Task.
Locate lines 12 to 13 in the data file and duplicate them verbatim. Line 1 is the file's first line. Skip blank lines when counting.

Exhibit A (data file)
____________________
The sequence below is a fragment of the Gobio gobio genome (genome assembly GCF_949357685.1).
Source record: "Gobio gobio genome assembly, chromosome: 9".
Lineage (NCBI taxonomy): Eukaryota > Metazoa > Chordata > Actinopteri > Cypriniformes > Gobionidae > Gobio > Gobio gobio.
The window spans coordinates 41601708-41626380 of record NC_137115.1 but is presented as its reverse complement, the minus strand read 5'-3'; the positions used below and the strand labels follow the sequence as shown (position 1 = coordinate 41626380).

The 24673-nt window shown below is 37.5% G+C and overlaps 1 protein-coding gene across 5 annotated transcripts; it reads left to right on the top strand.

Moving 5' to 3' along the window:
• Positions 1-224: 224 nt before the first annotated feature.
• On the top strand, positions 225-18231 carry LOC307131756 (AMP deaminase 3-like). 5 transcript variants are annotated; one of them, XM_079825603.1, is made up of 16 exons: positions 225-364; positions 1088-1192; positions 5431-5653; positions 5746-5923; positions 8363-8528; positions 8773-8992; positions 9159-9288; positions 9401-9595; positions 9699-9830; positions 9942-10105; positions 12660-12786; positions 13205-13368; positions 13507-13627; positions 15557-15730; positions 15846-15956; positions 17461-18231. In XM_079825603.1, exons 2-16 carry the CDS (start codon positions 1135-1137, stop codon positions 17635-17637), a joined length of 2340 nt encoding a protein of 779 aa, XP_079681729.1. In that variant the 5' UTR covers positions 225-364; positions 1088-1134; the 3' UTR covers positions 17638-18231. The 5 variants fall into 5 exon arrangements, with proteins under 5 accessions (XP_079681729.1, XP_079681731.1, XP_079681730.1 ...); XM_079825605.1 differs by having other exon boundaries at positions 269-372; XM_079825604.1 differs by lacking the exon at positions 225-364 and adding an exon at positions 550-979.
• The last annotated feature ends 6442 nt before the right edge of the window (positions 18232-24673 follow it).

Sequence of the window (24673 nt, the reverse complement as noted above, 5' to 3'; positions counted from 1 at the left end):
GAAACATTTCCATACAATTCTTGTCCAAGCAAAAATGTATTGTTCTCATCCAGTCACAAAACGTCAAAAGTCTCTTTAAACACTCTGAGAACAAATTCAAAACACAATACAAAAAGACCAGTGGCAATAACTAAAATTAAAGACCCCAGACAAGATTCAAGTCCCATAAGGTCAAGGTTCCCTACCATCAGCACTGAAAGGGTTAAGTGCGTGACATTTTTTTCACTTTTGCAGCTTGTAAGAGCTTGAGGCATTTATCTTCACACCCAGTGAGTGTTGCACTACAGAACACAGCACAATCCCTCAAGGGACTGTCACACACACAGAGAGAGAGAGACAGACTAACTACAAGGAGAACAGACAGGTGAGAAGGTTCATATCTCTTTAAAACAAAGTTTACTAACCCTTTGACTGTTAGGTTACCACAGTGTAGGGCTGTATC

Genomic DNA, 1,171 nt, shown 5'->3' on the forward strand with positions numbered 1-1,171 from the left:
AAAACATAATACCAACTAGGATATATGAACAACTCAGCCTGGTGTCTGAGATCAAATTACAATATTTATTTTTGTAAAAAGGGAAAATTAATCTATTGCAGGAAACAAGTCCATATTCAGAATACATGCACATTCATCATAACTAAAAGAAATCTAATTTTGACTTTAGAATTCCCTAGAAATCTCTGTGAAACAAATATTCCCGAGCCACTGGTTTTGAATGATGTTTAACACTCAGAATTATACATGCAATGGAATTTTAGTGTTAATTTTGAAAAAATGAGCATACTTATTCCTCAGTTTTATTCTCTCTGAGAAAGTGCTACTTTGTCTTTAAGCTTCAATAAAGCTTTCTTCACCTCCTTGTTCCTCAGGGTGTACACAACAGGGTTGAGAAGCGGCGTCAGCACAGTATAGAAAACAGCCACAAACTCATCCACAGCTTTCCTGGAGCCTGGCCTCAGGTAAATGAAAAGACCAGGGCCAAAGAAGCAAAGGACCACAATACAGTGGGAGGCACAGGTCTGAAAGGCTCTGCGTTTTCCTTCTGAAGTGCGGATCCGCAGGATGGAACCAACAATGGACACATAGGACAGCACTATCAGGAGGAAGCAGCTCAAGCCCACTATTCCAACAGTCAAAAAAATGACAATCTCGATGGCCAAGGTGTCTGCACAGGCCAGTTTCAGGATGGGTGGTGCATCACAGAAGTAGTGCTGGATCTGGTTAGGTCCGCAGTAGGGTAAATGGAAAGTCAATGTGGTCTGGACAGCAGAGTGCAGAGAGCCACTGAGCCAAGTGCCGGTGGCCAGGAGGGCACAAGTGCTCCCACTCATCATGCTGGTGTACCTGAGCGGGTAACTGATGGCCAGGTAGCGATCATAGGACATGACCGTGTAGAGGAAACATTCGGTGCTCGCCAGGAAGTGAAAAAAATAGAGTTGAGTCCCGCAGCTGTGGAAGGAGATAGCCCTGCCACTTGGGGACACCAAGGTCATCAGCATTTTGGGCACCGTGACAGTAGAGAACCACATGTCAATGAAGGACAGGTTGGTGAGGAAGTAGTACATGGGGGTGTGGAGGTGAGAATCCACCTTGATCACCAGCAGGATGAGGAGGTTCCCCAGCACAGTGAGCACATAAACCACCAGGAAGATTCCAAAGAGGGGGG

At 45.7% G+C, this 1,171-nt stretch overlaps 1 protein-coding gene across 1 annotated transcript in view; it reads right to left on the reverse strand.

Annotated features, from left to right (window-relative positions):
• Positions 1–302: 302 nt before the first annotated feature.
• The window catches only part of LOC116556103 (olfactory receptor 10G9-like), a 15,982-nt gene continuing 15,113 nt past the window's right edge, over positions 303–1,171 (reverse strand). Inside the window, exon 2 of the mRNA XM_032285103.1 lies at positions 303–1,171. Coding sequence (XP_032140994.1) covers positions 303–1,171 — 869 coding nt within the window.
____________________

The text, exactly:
Genomic DNA, 1,171 nt, shown 5'->3' on the forward strand with positions numbered 1-1,171 from the left:
AAAACATAATACCAACTAGGATATATGAACAACTCAGCCTGGTGTCTGAGATCAAATTACAATATTTATTTTTGTAAAAAGGGAAAATTAATCTATTGCAGGAAACAAGTCCATATTCAGAATACATGCACATTCATCATAACTAAAAGAAATCTAATTTTGACTTTAGAATTCCCTAGAAATCTCTGTGAAACAAATATTCCCGAGCCACTGGTTTTGAATGATGTTTAACACTCAGAATTATACATGCAATGGAATTTTAGTGTTAATTTTGAAAAAATGAGCATACTTATTCCTCAGTTTTATTCTCTCTGAGAAAGTGCTACTTTGTCTTTAAGCTTCAATAAAGCTTTCTTCACCTCCTTGTTCCTCAGGGTGTACACAACAGGGTTGAGAAGCGGCGTCAGCACAGTATAGAAAACAGCCACAAACTCATCCACAGCTTTCCTGGAGCCTGGCCTCAGGTAAATGAAAAGACCAGGGCCAAAGAAGCAAAGGACCACAATACAGTGGGAGGCACAGGTCTGAAAGGCTCTGCGTTTTCCTTCTGAAGTGCGGATCCGCAGGATGGAACCAACAATGGACACATAGGACAGCACTATCAGGAGGAAGCAGCTCAAGCCCACTATTCCAACAGTCAAAAAAATGACAATCTCGATGGCCAAGGTGTCTGCACAGGCCAGTTTCAGGATGGGTGGTGCATCACAGAAGTAGTGCTGGATCTGGTTAGGTCCGCAGTAGGGTAAATGGAAAGTCAATGTGGTCTGGACAGCAGAGTGCAGAGAGCCACTGAGCCAAGTGCCGGTGGCCAGGAGGGCACAAGTGCTCCCACTCATCATGCTGGTGTACCTGAGCGGGTAACTGATGGCCAGGTAGCGATCATAGGACATGACCGTGTAGAGGAAACATTCGGTGCTCGCCAGGAAGTGAAAAAAATAGAGTTGAGTCCCGCAGCTGTGGAAGGAGATAGCCCTGCCACTTGGGGACACCAAGGTCATCAGCATTTTGGGCACCGTGACAGTAGAGAACCACATGTCAATGAAGGACAGGTTGGTGAGGAAGTAGTACATGGGGGTGTGGAGGTGAGAATCCACCTTGATCACCAGCAGGATGAGGAGGTTCCCCAGCACAGTGAGCACATAAACCACCAGGAAGATTCCAAAGAGGGGGG